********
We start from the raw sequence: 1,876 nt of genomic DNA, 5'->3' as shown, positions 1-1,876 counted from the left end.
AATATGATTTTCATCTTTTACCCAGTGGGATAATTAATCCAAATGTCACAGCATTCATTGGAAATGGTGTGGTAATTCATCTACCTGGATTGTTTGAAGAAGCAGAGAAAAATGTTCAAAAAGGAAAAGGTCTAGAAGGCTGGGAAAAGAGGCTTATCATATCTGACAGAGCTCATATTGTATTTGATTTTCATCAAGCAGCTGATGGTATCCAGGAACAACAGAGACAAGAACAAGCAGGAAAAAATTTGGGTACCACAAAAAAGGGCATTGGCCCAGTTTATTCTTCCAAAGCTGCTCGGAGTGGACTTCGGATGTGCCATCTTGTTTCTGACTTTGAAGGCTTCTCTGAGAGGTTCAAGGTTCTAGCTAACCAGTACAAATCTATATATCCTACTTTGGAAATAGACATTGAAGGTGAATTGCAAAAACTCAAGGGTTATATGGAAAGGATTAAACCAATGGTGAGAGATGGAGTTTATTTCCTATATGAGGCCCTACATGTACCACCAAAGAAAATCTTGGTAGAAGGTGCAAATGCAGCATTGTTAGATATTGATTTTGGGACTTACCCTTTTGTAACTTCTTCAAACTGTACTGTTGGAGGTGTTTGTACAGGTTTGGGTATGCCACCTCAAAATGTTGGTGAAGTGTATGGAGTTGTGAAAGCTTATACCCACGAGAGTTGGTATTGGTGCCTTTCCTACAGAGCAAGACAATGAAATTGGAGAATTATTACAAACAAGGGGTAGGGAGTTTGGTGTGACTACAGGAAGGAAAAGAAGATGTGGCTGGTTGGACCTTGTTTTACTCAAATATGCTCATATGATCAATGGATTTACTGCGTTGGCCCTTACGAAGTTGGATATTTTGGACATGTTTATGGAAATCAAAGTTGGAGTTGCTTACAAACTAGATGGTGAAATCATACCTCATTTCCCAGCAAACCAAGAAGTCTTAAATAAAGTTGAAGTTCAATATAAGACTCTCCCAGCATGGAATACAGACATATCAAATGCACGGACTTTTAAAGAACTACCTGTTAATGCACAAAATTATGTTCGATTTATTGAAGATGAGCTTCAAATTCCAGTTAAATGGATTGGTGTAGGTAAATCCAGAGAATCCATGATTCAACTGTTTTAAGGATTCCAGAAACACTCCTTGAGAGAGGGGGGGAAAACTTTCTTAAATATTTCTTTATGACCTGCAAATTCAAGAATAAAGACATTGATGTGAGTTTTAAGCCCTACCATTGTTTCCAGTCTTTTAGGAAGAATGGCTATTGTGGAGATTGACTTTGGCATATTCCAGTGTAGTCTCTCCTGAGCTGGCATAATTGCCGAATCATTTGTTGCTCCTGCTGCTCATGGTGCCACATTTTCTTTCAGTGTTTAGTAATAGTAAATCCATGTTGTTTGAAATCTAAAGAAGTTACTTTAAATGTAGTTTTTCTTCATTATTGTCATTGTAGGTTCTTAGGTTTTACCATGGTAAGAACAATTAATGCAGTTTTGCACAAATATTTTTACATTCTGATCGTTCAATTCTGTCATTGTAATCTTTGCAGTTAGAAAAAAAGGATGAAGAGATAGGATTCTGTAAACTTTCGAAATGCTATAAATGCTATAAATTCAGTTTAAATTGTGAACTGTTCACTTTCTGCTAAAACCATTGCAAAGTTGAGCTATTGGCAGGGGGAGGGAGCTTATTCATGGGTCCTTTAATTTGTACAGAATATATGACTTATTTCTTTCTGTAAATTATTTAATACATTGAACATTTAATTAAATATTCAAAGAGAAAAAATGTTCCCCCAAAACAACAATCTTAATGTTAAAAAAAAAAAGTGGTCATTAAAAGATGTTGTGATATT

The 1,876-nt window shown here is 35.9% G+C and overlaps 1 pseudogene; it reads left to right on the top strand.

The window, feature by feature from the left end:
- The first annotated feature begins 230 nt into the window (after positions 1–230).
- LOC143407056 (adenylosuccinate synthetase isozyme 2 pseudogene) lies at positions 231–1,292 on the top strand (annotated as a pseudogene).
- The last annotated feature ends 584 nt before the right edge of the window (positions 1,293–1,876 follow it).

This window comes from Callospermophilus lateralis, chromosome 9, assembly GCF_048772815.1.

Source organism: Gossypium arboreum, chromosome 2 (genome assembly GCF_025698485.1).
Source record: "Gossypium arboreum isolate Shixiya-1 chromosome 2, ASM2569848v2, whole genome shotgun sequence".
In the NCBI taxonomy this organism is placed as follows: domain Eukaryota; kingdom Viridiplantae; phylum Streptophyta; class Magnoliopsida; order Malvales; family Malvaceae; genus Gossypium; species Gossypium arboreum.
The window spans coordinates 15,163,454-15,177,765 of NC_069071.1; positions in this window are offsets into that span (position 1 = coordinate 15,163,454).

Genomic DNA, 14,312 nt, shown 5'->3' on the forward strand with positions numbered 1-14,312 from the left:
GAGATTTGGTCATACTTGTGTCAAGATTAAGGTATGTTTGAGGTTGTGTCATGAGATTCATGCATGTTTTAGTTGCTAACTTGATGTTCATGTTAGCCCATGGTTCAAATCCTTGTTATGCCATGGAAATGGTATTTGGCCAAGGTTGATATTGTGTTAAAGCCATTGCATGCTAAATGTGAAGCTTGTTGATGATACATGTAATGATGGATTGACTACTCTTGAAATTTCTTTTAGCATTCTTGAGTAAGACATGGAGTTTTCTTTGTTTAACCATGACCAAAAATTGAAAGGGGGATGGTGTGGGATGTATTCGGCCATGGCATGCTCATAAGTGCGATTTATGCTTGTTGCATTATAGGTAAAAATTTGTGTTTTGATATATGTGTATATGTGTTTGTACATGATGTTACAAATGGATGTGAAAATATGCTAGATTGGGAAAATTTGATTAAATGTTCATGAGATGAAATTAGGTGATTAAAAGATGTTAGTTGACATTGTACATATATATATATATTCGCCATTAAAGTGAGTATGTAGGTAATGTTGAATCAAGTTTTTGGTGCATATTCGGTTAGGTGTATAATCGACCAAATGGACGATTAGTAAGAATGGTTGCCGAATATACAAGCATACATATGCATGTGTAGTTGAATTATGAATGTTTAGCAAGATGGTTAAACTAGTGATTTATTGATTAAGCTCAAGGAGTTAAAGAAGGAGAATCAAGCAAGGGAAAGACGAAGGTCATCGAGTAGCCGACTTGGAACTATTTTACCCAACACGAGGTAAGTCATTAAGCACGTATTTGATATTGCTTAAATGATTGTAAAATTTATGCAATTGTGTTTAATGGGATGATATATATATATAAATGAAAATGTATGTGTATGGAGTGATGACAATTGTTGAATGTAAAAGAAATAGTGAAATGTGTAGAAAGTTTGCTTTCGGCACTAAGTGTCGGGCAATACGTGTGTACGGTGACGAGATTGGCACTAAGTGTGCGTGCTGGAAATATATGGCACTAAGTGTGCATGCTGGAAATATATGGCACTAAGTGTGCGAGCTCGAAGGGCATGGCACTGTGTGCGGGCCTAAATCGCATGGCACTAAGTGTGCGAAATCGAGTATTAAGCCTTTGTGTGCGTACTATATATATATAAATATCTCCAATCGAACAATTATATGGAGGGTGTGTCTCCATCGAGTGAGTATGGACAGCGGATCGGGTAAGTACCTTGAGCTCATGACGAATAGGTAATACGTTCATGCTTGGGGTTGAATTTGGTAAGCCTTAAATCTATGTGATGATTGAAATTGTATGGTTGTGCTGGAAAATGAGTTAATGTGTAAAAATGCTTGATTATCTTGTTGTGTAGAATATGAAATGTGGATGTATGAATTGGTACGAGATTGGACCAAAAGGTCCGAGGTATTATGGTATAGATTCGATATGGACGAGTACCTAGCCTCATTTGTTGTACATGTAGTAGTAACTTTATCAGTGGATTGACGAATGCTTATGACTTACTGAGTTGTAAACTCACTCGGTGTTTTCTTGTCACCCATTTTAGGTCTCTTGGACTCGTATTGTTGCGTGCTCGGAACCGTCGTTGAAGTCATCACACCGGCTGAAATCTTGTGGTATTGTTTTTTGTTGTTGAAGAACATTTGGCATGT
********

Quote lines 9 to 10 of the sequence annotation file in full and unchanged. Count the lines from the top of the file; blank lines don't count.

Source organism: Gossypium arboreum, chromosome 2 (genome assembly GCF_025698485.1).
Source record: "Gossypium arboreum isolate Shixiya-1 chromosome 2, ASM2569848v2, whole genome shotgun sequence".